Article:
Presentation Title

Examining the Relationship Between Exercise based Physical Education Courses and Students Academic Success

Faculty Mentor

Jason Warner

Start Date

17-11-2018 3:00 PM

End Date

17-11-2018 5:00 PM

Location

CREVELING 50

Session

POSTER 3

Type of Presentation

Poster

Subject Area

behavioral_social_sciences

Abstract

The relationship between a college student’s health and academic success is complex. However, previous studies show that academic success positively correlates with personal health. For adults to maintain physical health, The Center for Disease Control recommends two and a half hours a week of moderate-intensity exercise. Further, we also know that academic success increases with the amount of time a student spends on campus. At Pasadena City College (PCC), there are a variety of physical education courses in which students engage in weekly moderate exercise. This study addresses the hypothesis that PCC students taking physical education courses are in better general health, spend more time on campus, and demonstrate greater academic success than students not enrolled in physical education courses. We tested our hypothesis by administering a survey and measuring a common indicator of general health (blood pressure). We tested a total of 65 students enrolled in non-physical education courses (by visiting 5 courses) and 54 students enrolled in physical education courses (by visiting 5 courses). Student success was measured with a survey that included questions concerning standard metrics of academic success (letter grade of C or higher in all courses) and retention (planned re-enrollment in the next semester). Our data shows that students enrolled in physical education courses are more likely to have a C or higher in their courses. Interestingly, we did not see a statistically relevant increase in time spent on campus for students enrolled in physical education courses than their peers. This was the same for retention. This study is likely to be of interest to those concerned with the correlation between student health and achievement. As such, we propose a number of ways this study could potentially help inform policy at Pasadena City College regarding issues surrounding equity, student success, and access to campus resources.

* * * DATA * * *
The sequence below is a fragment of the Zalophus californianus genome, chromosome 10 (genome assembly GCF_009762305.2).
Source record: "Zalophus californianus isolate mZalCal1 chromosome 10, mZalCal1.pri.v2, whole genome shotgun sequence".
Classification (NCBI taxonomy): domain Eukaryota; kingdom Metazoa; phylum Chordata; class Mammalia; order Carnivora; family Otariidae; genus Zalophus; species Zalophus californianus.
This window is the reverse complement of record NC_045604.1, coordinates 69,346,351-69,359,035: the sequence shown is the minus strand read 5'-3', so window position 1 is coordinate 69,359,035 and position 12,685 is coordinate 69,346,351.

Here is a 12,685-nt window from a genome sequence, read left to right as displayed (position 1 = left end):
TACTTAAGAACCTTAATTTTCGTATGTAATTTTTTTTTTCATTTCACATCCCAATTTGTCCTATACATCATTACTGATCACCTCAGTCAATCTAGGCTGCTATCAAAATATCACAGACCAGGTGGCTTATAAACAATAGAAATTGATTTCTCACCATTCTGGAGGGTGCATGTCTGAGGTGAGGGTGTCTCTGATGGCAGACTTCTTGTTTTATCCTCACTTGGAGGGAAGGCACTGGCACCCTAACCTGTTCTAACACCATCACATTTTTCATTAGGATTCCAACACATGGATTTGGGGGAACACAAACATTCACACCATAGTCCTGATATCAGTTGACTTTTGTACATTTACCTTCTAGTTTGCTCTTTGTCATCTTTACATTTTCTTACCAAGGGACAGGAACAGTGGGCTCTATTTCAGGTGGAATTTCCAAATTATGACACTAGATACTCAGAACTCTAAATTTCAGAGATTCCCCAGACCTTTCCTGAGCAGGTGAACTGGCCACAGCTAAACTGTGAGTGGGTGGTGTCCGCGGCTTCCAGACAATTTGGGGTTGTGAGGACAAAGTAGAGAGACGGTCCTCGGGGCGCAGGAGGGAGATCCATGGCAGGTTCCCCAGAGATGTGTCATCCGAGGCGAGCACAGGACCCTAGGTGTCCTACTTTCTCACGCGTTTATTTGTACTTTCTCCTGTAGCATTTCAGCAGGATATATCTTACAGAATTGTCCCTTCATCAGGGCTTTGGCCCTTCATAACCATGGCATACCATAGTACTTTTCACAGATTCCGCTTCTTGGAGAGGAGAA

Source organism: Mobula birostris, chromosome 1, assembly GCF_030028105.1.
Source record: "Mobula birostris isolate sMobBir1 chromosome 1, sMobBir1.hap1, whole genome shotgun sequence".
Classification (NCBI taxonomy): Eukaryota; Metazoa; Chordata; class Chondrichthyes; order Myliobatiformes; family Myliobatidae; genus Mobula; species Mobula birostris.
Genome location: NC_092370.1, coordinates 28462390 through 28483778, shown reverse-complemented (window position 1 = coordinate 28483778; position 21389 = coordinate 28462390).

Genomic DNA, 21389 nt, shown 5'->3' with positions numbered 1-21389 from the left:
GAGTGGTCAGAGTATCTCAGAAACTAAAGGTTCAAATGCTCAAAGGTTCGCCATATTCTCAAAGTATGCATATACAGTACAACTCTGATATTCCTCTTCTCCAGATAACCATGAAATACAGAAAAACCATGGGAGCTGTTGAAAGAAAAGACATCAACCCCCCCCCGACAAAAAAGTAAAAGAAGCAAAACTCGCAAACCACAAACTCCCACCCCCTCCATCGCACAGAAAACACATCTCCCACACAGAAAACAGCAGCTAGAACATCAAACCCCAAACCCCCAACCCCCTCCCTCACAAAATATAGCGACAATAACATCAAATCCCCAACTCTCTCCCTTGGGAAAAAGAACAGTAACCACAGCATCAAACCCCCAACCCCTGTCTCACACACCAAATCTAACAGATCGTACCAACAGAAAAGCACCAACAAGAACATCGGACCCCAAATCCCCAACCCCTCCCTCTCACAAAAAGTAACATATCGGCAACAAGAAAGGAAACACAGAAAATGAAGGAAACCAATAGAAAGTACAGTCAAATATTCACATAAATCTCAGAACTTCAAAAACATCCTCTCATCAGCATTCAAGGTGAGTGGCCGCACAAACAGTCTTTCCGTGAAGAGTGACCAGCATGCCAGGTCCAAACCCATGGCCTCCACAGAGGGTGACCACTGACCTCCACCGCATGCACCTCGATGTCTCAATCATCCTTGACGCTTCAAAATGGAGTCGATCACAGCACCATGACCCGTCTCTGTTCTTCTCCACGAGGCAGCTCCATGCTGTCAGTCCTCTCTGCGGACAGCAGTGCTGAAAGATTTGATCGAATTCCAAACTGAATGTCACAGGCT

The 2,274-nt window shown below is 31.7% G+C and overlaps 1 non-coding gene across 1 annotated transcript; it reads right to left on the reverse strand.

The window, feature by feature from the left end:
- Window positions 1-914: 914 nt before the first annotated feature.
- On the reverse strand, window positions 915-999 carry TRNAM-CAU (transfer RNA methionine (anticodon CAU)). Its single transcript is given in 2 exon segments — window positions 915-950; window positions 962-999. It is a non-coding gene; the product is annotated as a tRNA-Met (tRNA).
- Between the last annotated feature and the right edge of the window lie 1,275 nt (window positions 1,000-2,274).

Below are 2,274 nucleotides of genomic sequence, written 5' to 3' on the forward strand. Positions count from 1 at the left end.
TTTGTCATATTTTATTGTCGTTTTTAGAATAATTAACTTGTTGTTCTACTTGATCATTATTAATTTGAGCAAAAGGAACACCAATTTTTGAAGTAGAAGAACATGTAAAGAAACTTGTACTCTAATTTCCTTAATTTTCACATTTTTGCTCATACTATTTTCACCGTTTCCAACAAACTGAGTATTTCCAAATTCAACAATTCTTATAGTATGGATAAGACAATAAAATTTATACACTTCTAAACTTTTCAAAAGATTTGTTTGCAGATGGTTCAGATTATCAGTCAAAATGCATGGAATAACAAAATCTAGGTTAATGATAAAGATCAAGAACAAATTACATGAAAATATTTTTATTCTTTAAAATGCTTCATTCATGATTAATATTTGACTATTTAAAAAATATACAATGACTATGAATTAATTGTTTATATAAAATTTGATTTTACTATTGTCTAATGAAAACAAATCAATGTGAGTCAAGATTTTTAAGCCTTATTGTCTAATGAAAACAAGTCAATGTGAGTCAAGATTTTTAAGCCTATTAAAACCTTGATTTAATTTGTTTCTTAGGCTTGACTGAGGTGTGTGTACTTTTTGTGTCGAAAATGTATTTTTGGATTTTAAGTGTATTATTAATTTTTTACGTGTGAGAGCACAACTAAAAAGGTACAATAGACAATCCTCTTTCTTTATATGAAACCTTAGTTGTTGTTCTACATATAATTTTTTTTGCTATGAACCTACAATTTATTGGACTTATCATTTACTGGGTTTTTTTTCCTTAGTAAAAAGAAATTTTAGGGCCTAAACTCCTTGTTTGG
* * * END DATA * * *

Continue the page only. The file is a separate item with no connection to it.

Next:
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Nov 17th, 3:00 PM Nov 17th, 5:00 PM

Examining the Relationship Between Exercise based Physical Education Courses and Students Academic Success

CREVELING 50

The relationship between a college student’s health and academic success is complex. However, previous studies show that academic success positively correlates with personal health. For adults to maintain physical health, The Center for Disease Control recommends two and a half hours a week of moderate-intensity exercise. Further, we also know that academic success increases with the amount of time a student spends on campus. At Pasadena City College (PCC), there are a variety of physical education courses in which students engage in weekly moderate exercise. This study addresses the hypothesis that PCC students taking physical education courses are in better general health, spend more time on campus, and demonstrate greater academic success than students not enrolled in physical education courses. We tested our hypothesis by administering a survey and measuring a common indicator of general health (blood pressure). We tested a total of 65 students enrolled in non-physical education courses (by visiting 5 courses) and 54 students enrolled in physical education courses (by visiting 5 courses). Student success was measured with a survey that included questions concerning standard metrics of academic success (letter grade of C or higher in all courses) and retention (planned re-enrollment in the next semester). Our data shows that students enrolled in physical education courses are more likely to have a C or higher in their courses. Interestingly, we did not see a statistically relevant increase in time spent on campus for students enrolled in physical education courses than their peers. This was the same for retention. This study is likely to be of interest to those concerned with the correlation between student health and achievement. As such, we propose a number of ways this study could potentially help inform policy at Pasadena City College regarding issues surrounding equity, student success, and access to campus resources.